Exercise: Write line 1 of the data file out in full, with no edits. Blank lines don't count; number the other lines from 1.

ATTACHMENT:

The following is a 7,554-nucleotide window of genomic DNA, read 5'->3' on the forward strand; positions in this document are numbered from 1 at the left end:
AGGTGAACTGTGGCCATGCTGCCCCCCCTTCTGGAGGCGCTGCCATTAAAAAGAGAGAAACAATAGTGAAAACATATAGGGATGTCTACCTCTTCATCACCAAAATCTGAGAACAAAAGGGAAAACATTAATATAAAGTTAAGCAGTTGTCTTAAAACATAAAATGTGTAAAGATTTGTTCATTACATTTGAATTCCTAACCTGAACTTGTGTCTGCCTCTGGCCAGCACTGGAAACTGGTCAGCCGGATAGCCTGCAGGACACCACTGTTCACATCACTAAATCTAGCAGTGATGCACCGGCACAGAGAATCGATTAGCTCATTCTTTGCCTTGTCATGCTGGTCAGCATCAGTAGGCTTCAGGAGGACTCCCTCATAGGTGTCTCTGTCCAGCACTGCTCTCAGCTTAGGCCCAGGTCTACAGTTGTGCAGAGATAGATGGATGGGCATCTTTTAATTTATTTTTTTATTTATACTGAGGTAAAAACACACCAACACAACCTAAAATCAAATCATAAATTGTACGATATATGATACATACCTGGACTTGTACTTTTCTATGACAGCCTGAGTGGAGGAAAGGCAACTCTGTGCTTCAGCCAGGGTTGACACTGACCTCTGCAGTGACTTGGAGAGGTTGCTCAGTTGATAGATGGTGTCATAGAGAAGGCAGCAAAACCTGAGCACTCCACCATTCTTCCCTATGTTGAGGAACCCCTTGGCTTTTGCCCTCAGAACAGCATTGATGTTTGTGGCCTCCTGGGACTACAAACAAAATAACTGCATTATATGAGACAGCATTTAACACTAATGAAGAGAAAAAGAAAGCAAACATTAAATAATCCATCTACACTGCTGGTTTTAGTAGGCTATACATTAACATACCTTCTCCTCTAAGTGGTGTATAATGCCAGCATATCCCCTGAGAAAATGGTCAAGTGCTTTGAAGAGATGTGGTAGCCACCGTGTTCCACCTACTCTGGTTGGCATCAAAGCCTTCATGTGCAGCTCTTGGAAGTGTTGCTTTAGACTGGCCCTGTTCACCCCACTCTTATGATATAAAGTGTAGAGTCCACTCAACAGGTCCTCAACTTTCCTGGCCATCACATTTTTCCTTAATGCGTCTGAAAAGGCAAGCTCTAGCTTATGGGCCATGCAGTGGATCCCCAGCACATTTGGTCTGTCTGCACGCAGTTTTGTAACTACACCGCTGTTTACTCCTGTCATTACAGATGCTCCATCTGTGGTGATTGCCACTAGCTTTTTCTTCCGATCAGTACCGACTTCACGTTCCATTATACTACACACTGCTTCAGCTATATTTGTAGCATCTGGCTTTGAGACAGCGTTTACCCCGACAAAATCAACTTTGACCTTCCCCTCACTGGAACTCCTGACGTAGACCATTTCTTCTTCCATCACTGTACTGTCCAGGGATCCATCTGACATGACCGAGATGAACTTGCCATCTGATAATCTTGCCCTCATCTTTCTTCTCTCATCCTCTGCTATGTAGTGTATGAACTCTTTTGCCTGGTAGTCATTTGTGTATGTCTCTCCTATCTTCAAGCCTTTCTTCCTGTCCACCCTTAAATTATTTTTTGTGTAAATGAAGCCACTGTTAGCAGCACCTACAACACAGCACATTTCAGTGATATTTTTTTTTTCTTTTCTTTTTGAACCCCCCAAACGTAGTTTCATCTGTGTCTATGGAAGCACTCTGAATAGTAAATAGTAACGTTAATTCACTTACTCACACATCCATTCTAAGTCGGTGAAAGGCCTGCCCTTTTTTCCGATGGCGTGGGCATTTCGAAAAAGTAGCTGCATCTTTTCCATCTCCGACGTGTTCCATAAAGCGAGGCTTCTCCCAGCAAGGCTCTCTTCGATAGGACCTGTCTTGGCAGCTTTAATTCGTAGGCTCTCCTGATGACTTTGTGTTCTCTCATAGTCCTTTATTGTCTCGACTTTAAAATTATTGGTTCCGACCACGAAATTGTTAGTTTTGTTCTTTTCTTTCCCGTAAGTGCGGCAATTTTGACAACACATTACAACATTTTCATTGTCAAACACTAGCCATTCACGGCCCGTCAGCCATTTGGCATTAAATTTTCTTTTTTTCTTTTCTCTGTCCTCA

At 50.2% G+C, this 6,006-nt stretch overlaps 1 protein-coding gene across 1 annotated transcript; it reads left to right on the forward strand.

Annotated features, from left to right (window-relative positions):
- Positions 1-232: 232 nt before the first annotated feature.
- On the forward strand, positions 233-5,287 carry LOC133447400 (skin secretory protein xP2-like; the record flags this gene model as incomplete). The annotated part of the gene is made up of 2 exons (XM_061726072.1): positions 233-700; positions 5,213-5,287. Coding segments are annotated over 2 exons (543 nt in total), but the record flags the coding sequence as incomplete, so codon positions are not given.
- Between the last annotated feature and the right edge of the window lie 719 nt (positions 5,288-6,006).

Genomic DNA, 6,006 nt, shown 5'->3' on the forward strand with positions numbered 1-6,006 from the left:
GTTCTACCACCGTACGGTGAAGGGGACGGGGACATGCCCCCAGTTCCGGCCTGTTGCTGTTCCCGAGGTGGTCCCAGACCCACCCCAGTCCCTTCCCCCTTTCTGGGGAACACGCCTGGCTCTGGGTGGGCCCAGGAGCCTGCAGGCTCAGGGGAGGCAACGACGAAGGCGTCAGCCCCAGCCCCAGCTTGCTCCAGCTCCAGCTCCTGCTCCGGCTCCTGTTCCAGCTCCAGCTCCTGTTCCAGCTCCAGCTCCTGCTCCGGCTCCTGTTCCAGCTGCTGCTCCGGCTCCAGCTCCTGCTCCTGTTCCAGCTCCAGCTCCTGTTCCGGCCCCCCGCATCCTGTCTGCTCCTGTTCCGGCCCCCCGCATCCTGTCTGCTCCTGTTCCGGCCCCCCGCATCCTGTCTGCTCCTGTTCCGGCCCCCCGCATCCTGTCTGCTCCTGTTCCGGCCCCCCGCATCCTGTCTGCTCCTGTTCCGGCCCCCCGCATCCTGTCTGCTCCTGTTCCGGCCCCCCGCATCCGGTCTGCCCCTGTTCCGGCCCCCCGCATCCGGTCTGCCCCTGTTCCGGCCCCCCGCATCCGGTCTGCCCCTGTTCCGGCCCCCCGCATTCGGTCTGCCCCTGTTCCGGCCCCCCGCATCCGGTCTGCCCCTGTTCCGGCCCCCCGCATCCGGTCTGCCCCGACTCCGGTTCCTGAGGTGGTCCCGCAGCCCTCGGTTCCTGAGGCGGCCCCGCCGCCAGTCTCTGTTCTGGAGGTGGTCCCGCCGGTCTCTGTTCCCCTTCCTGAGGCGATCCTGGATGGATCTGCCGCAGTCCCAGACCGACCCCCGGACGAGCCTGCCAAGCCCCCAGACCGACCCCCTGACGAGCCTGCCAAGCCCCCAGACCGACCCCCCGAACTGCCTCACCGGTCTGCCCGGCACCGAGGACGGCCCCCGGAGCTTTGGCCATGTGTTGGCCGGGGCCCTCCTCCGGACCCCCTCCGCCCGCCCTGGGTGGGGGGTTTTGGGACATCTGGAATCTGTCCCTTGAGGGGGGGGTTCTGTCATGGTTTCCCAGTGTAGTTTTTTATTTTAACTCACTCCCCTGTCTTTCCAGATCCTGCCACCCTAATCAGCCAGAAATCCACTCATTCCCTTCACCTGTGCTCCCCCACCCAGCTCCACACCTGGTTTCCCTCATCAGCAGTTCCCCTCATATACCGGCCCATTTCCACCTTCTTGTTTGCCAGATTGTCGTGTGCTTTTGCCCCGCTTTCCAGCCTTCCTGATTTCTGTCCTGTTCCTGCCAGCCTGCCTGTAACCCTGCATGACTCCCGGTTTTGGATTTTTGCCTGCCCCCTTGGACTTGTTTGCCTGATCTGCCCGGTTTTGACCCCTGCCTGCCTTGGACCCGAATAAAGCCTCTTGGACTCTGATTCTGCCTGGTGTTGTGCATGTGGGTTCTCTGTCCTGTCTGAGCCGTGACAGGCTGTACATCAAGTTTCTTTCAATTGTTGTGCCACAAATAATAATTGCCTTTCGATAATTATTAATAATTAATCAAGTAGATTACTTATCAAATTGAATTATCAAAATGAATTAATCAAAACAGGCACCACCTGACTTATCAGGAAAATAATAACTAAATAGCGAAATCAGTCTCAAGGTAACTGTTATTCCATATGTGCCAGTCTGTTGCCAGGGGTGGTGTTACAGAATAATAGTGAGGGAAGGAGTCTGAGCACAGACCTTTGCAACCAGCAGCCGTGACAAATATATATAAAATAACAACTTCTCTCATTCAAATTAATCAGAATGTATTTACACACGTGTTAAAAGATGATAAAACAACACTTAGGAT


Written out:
The following is a 7,554-nucleotide window of genomic DNA, read 5'->3' on the forward strand; positions in this document are numbered from 1 at the left end: